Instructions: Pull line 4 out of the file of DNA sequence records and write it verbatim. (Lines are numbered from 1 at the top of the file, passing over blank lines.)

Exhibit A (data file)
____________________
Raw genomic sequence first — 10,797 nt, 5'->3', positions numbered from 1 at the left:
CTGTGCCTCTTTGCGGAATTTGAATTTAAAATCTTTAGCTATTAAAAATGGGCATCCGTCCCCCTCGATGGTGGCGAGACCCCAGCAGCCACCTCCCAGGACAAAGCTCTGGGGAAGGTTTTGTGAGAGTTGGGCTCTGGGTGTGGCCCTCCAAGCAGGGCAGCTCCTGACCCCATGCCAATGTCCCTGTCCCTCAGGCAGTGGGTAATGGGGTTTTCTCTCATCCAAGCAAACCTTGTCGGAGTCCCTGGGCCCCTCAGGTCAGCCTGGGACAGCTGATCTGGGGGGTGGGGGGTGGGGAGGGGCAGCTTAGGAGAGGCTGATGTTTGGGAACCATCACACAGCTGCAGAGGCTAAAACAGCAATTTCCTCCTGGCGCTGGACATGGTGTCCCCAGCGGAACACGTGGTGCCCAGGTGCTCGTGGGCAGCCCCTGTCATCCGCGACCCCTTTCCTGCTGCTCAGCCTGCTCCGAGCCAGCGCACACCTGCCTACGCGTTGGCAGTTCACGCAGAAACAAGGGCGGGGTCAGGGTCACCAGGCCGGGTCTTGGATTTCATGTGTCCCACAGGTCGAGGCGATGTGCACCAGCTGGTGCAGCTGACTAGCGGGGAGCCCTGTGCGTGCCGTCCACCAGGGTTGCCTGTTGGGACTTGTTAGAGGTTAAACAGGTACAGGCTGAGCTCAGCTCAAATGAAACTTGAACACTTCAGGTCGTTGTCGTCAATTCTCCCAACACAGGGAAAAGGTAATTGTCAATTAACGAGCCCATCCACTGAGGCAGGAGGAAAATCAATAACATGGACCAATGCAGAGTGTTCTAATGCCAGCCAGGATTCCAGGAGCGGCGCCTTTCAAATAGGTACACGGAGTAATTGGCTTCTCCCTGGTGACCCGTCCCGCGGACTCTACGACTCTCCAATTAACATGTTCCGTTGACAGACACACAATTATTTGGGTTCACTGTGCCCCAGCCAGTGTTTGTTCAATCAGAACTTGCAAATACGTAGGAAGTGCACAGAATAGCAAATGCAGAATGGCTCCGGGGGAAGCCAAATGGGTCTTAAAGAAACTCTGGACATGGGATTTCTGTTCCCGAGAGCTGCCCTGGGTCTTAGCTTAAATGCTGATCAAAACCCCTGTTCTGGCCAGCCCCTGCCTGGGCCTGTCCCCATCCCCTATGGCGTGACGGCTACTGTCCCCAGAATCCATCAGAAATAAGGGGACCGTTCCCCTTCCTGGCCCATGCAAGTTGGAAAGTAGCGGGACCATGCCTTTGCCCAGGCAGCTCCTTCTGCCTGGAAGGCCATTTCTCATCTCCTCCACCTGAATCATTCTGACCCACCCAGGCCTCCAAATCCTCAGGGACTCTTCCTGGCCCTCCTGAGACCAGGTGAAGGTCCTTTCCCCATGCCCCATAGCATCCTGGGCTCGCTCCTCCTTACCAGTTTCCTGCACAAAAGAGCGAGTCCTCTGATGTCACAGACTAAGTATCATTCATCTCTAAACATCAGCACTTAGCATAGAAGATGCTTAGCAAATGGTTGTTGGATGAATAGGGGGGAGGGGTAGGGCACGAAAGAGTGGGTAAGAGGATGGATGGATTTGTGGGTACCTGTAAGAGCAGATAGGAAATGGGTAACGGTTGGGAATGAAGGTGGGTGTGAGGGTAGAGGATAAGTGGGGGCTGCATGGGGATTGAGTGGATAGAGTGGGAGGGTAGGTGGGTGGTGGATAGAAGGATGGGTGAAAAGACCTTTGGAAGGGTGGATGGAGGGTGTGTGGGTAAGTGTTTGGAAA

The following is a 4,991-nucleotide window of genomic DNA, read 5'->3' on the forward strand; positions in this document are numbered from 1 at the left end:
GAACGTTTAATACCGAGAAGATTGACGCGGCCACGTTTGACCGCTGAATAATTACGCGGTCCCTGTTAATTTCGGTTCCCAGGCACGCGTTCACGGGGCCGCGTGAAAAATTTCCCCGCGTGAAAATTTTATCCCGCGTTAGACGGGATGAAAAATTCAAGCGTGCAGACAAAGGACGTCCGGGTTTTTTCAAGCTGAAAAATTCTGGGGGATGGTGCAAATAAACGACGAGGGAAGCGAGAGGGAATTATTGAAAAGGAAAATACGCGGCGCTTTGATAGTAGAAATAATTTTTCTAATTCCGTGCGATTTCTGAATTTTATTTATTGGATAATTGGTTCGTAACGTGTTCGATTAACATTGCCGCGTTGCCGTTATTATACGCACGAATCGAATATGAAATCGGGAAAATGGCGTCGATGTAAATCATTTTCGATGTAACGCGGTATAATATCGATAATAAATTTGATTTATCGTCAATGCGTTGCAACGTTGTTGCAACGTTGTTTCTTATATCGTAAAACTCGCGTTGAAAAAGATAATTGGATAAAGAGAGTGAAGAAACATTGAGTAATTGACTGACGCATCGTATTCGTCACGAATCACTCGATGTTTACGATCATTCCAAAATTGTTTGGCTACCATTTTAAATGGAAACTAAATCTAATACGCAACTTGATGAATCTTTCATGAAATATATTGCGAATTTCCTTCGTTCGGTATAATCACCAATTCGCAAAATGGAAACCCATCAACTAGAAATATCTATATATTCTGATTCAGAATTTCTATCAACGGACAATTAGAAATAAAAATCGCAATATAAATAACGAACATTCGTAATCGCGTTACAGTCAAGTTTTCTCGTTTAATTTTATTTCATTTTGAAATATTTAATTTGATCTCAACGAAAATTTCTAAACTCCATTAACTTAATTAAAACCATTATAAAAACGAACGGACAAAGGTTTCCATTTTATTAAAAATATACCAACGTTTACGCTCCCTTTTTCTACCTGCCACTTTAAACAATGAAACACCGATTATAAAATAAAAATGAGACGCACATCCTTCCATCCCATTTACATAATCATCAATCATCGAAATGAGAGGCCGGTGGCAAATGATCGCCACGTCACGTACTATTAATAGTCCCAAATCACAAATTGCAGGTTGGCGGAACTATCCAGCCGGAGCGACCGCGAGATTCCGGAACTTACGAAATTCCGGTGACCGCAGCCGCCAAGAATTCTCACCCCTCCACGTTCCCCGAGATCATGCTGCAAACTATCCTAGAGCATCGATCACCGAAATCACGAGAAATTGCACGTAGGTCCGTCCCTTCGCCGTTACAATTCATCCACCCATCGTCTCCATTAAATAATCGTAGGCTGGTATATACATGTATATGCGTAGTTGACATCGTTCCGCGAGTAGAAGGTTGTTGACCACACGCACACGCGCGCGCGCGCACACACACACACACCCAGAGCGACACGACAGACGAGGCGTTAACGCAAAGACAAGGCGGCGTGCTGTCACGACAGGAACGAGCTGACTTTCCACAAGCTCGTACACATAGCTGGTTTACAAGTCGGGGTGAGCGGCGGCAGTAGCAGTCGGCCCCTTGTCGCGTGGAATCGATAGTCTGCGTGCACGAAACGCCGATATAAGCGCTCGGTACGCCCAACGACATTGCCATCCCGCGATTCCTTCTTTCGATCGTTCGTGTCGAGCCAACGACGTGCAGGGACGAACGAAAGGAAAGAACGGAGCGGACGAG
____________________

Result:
GAACGTTTAATACCGAGAAGATTGACGCGGCCACGTTTGACCGCTGAATAATTACGCGGTCCCTGTTAATTTCGGTTCCCAGGCACGCGTTCACGGGGCCGCGTGAAAAATTTCCCCGCGTGAAAATTTTATCCCGCGTTAGACGGGATGAAAAATTCAAGCGTGCAGACAAAGGACGTCCGGGTTTTTTCAAGCTGAAAAATTCTGGGGGATGGTGCAAATAAACGACGAGGGAAGCGAGAGGGAATTATTGAAAAGGAAAATACGCGGCGCTTTGATAGTAGAAATAATTTTTCTAATTCCGTGCGATTTCTGAATTTTATTTATTGGATAATTGGTTCGTAACGTGTTCGATTAACATTGCCGCGTTGCCGTTATTATACGCACGAATCGAATATGAAATCGGGAAAATGGCGTCGATGTAAATCATTTTCGATGTAACGCGGTATAATATCGATAATAAATTTGATTTATCGTCAATGCGTTGCAACGTTGTTGCAACGTTGTTTCTTATATCGTAAAACTCGCGTTGAAAAAGATAATTGGATAAAGAGAGTGAAGAAACATTGAGTAATTGACTGACGCATCGTATTCGTCACGAATCACTCGATGTTTACGATCATTCCAAAATTGTTTGGCTACCATTTTAAATGGAAACTAAATCTAATACGCAACTTGATGAATCTTTCATGAAATATATTGCGAATTTCCTTCGTTCGGTATAATCACCAATTCGCAAAATGGAAACCCATCAACTAGAAATATCTATATATTCTGATTCAGAATTTCTATCAACGGACAATTAGAAATAAAAATCGCAATATAAATAACGAACATTCGTAATCGCGTTACAGTCAAGTTTTCTCGTTTAATTTTATTTCATTTTGAAATATTTAATTTGATCTCAACGAAAATTTCTAAACTCCATTAACTTAATTAAAACCATTATAAAAACGAACGGACAAAGGTTTCCATTTTATTAAAAATATACCAACGTTTACGCTCCCTTTTTCTACCTGCCACTTTAAACAATGAAACACCGATTATAAAATAAAAATGAGACGCACATCCTTCCATCCCATTTACATAATCATCAATCATCGAAATGAGAGGCCGGTGGCAAATGATCGCCACGTCACGTACTATTAATAGTCCCAAATCACAAATTGCAGGTTGGCGGAACTATCCAGCCGGAGCGACCGCGAGATTCCGGAACTTACGAAATTCCGGTGACCGCAGCCGCCAAGAATTCTCACCCCTCCACGTTCCCCGAGATCATGCTGCAAACTATCCTAGAGCATCGATCACCGAAATCACGAGAAATTGCACGTAGGTCCGTCCCTTCGCCGTTACAATTCATCCACCCATCGTCTCCATTAAATAATCGTAGGCTGGTATATACATGTATATGCGTAGTTGACATCGTTCCGCGAGTAGAAGGTTGTTGACCACACGCACACGCGCGCGCGCGCACACACACACACACCCAGAGCGACACGACAGACGAGGCGTTAACGCAAAGACAAGGCGGCGTGCTGTCACGACAGGAACGAGCTGACTTTCCACAAGCTCGTACACATAGCTGGTTTACAAGTCGGGGTGAGCGGCGGCAGTAGCAGTCGGCCCCTTGTCGCGTGGAATCGATAGTCTGCGTGCACGAAACGCCGATATAAGCGCTCGGTACGCCCAACGACATTGCCATCCCGCGATTCCTTCTTTCGATCGTTCGTGTCGAGCCAACGACGTGCAGGGACGAACGAAAGGAAAGAACGGAGCGGACGAG